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3D bioprinting involves engineering live cells into a 3D structure, using a 3D printer to print cells, often together with a compatible 3D scaffold. 3D-printed cells and tissues may be used for a range of purposes including medical research, in vitro drug testing, and in vivo transplantation. The inclusion of living cells and biomaterials in the 3D printing process raises ethical, policy, and regulatory issues at each stage of the bioprinting process that include the source of cells and materials, stability and biocompatibility of cells and materials, disposal of 3D-printed materials, intended use, and long-term effects. This chapter focuses on the ethical issues that arise from 3D bioprinting in the lab-from consideration of the source of cells and materials, ensuring their quality and safety, through to testing of bioprinted materials in animal and human trials. It also provides guidance on where to seek information concerning appropriate regulatory frameworks and guidelines, including on classification and patenting of 3D-bioprinted materials, and identifies regulatory gaps that deserve attention.
This article was published in the following journal.
Name: Methods in molecular biology (Clifton, N.J.)
The significance of ethical considerations for animal research policy has long been acknowledged but the role of philosophical ethics in the policymaking process has been less clear. By comparing the ...
Stereolithography (SLA) 3D bioprinting has emerged as a prominent bioprinting method addressing the requirements of complex tissue fabrication. This chapter addresses the advancement in SLA 3D bioprin...
This work explores the concept of morality as self-governing autonomy that has its origins in Immanuel Kant's ethics. It investigates how a mistaken view of Kant's ethics underpins a strand of debate ...
Biomaterial-free three-dimensional (3D) bioprinting is a relatively new field within 3D bioprinting, where 3D tissues are created from the fusion of 3D multicellular spheroids, without requiring bioma...
The aim of this study is: 1. to test a new ethics educational intervention for nurse mangers, Ethics Quarter (EQ) and 2. to measure the feasibility and the usability of the EQ ...
The aim of this study was to assess the effect of a blended-learning model on physiotherapy students´ attitude, knowledge and opinions towards learning professional ethics. A simple-blin...
The aim of this study was to assess the effect of a higher education programme based on professional ethics in physiotherapy students. A simple-blind clinical trial was performed. A two-m...
This study examines the effectiveness and appropriateness of a written physical activity policy implemented in licensed centre-based childcare on the physical activity levels of toddlers (...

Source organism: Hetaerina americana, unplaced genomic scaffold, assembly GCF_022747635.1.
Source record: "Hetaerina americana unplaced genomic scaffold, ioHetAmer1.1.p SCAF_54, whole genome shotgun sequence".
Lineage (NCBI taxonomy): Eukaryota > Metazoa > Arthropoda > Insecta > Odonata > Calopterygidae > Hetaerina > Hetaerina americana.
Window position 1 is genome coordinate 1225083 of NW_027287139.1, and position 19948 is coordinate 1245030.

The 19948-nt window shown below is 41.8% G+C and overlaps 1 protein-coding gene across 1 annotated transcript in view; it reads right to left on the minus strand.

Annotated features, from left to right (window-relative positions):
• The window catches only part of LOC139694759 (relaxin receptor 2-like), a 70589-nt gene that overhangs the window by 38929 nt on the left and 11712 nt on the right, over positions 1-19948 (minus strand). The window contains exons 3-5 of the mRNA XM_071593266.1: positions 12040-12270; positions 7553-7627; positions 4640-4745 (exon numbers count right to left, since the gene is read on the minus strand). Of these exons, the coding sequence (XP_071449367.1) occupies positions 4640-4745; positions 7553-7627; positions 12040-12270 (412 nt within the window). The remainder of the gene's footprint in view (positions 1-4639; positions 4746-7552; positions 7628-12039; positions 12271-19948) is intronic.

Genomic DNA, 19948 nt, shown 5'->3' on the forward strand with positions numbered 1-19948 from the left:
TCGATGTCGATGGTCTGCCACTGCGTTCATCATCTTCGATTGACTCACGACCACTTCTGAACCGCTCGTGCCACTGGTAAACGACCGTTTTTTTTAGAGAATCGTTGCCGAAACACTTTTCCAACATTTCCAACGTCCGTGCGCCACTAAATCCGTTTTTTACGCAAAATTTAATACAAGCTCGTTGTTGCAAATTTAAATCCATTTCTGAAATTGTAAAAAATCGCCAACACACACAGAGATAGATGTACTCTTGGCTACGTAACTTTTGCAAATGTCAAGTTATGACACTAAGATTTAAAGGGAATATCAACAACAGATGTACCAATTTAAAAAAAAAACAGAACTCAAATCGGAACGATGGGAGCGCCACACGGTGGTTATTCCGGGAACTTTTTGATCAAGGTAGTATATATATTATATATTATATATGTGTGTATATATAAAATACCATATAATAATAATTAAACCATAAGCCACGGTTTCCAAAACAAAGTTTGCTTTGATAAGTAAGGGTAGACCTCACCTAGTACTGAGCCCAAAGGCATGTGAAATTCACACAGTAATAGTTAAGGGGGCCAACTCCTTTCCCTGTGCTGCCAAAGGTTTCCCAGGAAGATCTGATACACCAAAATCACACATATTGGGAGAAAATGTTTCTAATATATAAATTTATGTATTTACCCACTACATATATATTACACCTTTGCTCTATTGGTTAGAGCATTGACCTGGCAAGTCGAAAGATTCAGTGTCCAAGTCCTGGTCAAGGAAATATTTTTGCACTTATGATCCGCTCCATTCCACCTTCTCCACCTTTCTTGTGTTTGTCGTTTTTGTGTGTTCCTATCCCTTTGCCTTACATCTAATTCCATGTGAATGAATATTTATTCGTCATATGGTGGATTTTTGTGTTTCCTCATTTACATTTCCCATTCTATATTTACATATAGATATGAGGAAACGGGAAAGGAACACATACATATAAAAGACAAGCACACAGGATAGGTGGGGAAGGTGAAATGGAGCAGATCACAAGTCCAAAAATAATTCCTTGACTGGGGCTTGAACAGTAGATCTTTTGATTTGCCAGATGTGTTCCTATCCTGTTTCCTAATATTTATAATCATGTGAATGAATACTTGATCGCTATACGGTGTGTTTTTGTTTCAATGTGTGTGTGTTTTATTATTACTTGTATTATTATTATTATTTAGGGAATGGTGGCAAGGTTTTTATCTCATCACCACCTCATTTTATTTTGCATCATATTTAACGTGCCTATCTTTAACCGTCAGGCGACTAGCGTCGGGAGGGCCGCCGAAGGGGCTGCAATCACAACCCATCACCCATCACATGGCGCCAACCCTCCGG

The primary aim of the study is to demonstrate the value of a preemptive approach to ethics consultation in an ICU. The investigators hope to answer the question: Will proactive ethics in...
Persons trained in philosophical or theological ethics who work in clinical, research, public policy, or other settings where they bring their expertise to bear on the analysis of ethical dilemmas in policies or cases. (Bioethics Thesaurus)
Hospital or other institutional ethics committees established to consider the ethical dimensions of patient care. Distinguish from ETHICS COMMITTEES, RESEARCH, which are established to monitor the welfare of patients or healthy volunteers participating in research studies.
Services provided by an individual ethicist (ETHICISTS) or an ethics team or committee (ETHICS COMMITTEES, CLINICAL) to address the ethical issues involved in a specific clinical case. The central purpose is to improve the process and outcomes of patients' care by helping to identify, analyze, and resolve ethical problems.
An approach to ethics that focuses on theories of the importance of general principles such as respect for autonomy, beneficence/nonmaleficence, and justice.
Committees established by professional societies, health facilities, or other institutions to consider decisions that have bioethical implications. The role of these committees may include consultation, education, mediation, and/or review of policies and practices. Committees that consider the ethical dimensions of patient care are ETHICS COMMITTEES, CLINICAL; committees established to protect the welfare of research subjects are ETHICS COMMITTEES, RESEARCH.
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Organ transplantation is the moving of an organ from one body to another or from a donor site to another location on the patient's own body, for the purpose of replacing the recipient's damaged or absent organ. The emerging field of regenerative ...